In the United States, cities have wide discretion to prefer an old central business district to a a shopping center on the edge. In most cases, shopping centers have prevailed, but here are some cases where a zoning ordinance designed to protect down town was challenged. In theory zoning cannot be used to control competition but it is difficult to use this argument.
1. Loretto Development Co. V. Village of Chadron, 695 Northeast Reporter Second 1151 (Ohio 1996)
The City refused to grant a conditional use to a 98,000 square foot Wal-Mart. The trial court invalidated both restrictions on substantive due process grounds because there was no relationship between employee size and traffic congestion and the ordinance was confiscatory. The city defended the ordinance as the prevention of traffic congestion, excessive noise and other objectionable influences and the maintenance of town character. These were not advanced either by restricting either employee number or building size since you could have the same effects from one box store or a collection of stores, but the appellate court, Lorreto Development Co. v, Village of Chardon, 695 N.E.2d 1151 (Ohio App. 1996) held that the city could distinguish among businesses based on the character of the area.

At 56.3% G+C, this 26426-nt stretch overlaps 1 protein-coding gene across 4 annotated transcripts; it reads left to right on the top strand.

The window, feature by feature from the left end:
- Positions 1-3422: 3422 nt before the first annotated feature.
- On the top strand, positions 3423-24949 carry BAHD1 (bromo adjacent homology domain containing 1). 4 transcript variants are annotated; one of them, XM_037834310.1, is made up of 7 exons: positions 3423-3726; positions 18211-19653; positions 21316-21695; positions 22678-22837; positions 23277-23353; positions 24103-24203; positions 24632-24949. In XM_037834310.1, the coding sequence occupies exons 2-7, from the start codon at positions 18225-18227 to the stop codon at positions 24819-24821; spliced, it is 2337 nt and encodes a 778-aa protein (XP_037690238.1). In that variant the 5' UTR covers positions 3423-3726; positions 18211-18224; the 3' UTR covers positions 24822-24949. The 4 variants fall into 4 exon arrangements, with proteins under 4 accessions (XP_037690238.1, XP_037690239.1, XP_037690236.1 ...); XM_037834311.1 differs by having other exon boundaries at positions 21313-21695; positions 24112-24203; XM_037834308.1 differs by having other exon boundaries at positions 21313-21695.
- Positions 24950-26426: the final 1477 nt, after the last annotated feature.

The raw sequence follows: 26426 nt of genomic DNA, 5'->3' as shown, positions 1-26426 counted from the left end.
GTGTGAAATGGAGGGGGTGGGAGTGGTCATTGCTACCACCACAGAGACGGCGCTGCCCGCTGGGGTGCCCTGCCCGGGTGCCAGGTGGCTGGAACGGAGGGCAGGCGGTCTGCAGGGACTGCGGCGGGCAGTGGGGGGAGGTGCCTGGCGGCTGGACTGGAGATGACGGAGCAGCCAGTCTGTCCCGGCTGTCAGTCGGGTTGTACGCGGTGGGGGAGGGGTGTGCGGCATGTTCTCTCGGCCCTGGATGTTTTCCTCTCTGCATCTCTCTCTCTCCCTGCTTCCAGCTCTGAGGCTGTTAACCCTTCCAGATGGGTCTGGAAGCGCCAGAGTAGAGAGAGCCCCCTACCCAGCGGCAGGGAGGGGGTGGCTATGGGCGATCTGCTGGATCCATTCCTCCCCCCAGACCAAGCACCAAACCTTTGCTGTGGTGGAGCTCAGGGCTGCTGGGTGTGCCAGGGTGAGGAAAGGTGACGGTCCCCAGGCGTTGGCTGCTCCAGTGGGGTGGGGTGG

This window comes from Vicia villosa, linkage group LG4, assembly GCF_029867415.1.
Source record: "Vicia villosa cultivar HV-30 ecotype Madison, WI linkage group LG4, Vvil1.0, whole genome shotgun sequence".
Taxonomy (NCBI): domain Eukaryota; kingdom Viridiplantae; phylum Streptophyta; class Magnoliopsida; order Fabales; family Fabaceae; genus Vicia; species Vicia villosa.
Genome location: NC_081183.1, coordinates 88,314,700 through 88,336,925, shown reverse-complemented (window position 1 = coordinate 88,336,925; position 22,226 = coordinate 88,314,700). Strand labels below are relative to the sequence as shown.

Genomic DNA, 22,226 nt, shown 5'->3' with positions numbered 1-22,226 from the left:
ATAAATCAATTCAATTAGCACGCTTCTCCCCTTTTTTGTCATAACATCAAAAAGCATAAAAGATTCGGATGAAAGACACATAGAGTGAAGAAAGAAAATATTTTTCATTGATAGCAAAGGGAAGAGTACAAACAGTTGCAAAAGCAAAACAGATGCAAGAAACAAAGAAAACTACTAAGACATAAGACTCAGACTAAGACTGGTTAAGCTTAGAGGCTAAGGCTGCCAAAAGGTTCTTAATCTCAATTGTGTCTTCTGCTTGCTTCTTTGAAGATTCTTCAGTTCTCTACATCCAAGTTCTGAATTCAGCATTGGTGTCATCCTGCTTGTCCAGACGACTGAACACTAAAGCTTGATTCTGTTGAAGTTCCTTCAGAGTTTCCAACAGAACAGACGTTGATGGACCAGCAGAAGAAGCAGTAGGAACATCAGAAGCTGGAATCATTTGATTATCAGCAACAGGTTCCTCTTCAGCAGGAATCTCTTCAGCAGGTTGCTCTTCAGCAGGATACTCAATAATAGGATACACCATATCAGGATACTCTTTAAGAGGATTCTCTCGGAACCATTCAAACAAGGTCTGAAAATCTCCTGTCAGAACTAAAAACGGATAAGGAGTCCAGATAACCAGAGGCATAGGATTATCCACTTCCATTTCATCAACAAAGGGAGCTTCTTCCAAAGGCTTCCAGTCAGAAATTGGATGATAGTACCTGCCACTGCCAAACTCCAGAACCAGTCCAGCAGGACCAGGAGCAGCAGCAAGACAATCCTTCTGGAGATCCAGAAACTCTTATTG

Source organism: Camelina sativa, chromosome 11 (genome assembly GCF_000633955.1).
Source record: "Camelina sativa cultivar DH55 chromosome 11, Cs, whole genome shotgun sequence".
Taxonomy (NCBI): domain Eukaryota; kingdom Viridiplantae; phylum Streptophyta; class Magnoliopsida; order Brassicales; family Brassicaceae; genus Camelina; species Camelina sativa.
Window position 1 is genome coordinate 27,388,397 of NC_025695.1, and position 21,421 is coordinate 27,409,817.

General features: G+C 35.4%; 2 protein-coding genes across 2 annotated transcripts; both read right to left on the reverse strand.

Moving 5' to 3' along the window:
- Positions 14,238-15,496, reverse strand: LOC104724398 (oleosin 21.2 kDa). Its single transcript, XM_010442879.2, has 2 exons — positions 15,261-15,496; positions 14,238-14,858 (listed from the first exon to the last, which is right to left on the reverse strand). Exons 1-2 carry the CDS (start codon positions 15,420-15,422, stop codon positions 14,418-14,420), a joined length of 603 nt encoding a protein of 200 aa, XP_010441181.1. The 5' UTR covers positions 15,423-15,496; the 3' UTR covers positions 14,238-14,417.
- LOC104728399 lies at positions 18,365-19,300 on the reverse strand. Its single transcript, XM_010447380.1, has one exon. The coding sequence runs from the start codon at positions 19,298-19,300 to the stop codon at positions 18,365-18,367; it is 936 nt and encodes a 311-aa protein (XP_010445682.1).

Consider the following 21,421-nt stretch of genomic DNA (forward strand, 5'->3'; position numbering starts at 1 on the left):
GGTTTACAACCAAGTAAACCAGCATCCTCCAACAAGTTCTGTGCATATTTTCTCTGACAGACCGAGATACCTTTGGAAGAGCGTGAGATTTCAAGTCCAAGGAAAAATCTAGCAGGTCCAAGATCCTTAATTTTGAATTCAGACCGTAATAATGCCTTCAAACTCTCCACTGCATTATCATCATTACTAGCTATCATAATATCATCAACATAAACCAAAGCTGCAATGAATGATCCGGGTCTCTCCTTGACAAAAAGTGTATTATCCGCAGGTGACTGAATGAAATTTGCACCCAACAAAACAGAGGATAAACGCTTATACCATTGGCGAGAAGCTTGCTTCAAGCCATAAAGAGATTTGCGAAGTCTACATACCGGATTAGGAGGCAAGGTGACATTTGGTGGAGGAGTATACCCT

2. City of New Rochelle v. Town of Mamaroneck, 111 F. Supp.2d 353 (S.D.N.Y. 2000)
challenged a local impact ordinance that required Mamaroneck to review the impact major developments – an IKEA store- in adjacent towns. The court held that New Rochelle had standing to challenge the law, dismissed New Rochelle’s due process and equal protection claims that the law shifted development away from other parts of the state. However, the court remanded New Rochelle’s claim that the ordinance infringed on its property interest in its municipal power to control development in its borders to state court. However, the federal court retained jurisdiction to decide if the ordinance violated the Commerce Clause because it discouraged interstate shoppers from coming to New Rochelle. Ultimately, a Pace University social justice movement led to internal opposition and IKEA pulled out in 2001.